Rue had done her best to give it a look of home and welcome. A fire blazed on the hearth, and reddened the walls; his favourite arm-chair was drawn before it; near by stood a round table, with two tall candles, a few scattered books, and a tray of refreshments. It all looked strangely familiar: there was the secretary at which he had written his letters home; there was the book that he had been reading, with his mark between the leaves; there was the Aute, so few of whose long-prisoned harmonies he had been able to set free. Was it really five months since he saw them last?

Rue was not in the room when he entered it; it did not suit her notion of their respective positions to assume any quality of hostess. But she almost immediately appeared, and greeted him with tearful affection and respect. Bergan looked at her narrowly, and was pained to see that her tall form had lost much of its old erect stateliness, and that she leaned heavily on her cane as she walked. Still there was no sign of immediate loosing of the silver lifecord; on the whole, he thought that she bore her heavy burden of years wonderfully well, and the thought came naturally to his lips.

It may seem so," replied the old woman, with a slow shake of her head, “but I feel a greater change than you can see, Master Bergan. Till now, I never knew anything

about the chill or the heaviness of age; it has come upon me all at once. I do not think, any more than you do, that the end itself is close at hand; but the beginning of the end is certainly here. Let it come as soon as the Lord wills; He knows I'm ready. Only it is borne in upon me that there's something more for me to do for the family before I leave their service, though I cannot rightly see what. Sometimes I am almost sure that it's just to see that you are put into your rightful place as the master of Bergan Hall. If that is all that I am waiting for, I wish it might be done quickly. Couldn't you make up your mind to come back here now, if Master Harry would ask you kindly? I know I can get him to do it.”

“Indeed I could not, Maumer,” answered Bergan, quietly, but very firmly. “I am not yet in a position to treat with my uncle, on equal terms; and I am less than ever inclined to be dependent upon him, or any one. Let me beg you to give yourself no further care or thought in the matter."

Rue sighed deeply. There was something in the young man's tone that forestalled either argument or entreaty.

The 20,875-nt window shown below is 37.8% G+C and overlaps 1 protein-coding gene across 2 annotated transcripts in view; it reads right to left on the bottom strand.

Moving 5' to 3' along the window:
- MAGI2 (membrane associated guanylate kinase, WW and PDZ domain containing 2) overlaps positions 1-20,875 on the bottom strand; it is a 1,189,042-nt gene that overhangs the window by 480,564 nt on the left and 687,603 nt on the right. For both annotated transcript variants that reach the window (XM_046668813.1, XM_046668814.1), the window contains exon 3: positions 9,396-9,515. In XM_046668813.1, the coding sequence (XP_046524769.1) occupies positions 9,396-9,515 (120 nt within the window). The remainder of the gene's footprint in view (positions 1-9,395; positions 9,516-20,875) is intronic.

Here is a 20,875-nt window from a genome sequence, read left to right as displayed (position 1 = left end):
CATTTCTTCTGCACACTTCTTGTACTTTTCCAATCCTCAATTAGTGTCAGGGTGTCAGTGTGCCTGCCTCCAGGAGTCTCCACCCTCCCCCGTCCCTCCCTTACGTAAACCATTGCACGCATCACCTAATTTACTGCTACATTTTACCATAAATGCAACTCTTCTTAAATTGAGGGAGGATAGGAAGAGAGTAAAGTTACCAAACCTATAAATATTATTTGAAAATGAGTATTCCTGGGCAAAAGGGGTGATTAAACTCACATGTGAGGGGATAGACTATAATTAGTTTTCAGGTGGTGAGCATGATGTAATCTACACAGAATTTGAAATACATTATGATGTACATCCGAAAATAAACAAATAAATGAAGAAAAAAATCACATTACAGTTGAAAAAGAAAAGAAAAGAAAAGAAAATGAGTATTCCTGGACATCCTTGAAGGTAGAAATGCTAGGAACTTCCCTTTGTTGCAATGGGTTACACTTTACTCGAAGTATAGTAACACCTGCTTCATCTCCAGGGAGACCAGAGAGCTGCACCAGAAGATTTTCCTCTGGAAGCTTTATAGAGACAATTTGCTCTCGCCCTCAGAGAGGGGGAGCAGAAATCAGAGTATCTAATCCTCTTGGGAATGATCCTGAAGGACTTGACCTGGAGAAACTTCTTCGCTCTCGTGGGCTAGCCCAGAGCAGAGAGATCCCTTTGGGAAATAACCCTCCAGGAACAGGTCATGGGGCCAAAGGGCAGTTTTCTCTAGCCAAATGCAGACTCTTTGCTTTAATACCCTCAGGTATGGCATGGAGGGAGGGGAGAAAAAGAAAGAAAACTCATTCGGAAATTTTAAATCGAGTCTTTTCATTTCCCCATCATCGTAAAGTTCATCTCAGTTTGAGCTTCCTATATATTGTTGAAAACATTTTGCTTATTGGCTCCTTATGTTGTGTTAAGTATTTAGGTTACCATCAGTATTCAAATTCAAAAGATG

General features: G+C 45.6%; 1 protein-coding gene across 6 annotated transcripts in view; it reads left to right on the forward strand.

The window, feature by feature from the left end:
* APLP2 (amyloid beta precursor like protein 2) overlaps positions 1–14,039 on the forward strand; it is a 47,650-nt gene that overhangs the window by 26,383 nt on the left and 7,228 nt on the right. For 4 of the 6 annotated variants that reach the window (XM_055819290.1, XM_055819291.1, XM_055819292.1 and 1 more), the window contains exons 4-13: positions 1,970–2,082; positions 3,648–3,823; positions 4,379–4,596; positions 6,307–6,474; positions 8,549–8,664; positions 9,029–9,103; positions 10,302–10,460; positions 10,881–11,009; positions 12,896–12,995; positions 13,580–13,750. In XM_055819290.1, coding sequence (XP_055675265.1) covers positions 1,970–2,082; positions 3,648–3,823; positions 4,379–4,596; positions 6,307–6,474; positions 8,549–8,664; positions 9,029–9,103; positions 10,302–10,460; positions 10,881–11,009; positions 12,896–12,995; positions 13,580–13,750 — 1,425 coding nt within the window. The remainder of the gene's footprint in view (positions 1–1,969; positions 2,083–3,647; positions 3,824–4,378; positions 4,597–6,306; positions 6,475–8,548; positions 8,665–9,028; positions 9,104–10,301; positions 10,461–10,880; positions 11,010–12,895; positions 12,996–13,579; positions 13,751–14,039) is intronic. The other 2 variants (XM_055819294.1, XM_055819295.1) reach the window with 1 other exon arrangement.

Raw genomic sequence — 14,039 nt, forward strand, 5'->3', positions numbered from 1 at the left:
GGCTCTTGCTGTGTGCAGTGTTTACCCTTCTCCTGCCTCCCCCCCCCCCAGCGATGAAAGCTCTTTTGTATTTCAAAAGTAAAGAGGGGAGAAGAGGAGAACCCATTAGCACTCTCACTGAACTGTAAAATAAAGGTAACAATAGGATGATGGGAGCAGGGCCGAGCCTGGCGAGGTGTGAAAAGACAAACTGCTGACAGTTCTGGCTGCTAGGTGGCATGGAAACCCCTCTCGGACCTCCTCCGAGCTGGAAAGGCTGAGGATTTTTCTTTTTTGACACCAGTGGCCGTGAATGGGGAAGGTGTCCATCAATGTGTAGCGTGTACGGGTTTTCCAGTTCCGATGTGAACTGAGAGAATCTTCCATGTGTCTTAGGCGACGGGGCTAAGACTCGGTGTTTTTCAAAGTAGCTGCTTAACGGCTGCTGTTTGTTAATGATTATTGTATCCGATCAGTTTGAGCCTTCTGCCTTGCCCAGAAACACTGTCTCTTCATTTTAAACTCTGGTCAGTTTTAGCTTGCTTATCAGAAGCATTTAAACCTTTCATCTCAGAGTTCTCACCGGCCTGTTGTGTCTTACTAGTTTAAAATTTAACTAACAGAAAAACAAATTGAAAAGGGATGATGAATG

“Pardon an old woman's curiosity,” she said, at length, “but are you very much nearer to independence than when you left here?

“I cannot say that I am."
“Do
you

have much to do in the way of your profession?

“I could easily do more.”

There was a slight dryness in Bergan's intonation that did not escape the blind woman's quick ear.

“Come with me, please ; I have something to show you,” said she, turning toward the door. “You had better bring a light, too; you will need it, though I do not.”

She led the way to a large room on the other side of the hall—the bed-chamber and death-chamber, too) of the mansion's departed owners. It was lined from floor to ceiling, with carved and panelled wainscoting. Rue went straightway to one side, not far from the mantel, ran her fingers carefully over the dark, uneven surface, and finally pressed hard on a projecting point.

“Now, Master Bergan," said she, pointing to a great, carved acorn, “take hold of that, and push this way.”

Bergan obeyed, and a considerable portion of the wainscoting slid easily to one side, disclosing a small room or closet, so artfully contrived between wall and chimney that its existence could never have been suspected. It was lighted and ventilated by a window, and furnished with an arm-chair, and a massive, old-fashioned secretary. Rue opened one of the compartments of the latter, and revealed several small canvas bags, which, it was easy to see, contained gold and silver coin.

Bergan was naturally a good deal surprised at sight of the hidden horde. It seemed scarcely credible that any. man in his senses should care to lay up such idle store of the precious metals, which might otherwise be profitably employed in an easy process of self-augmentation. Still,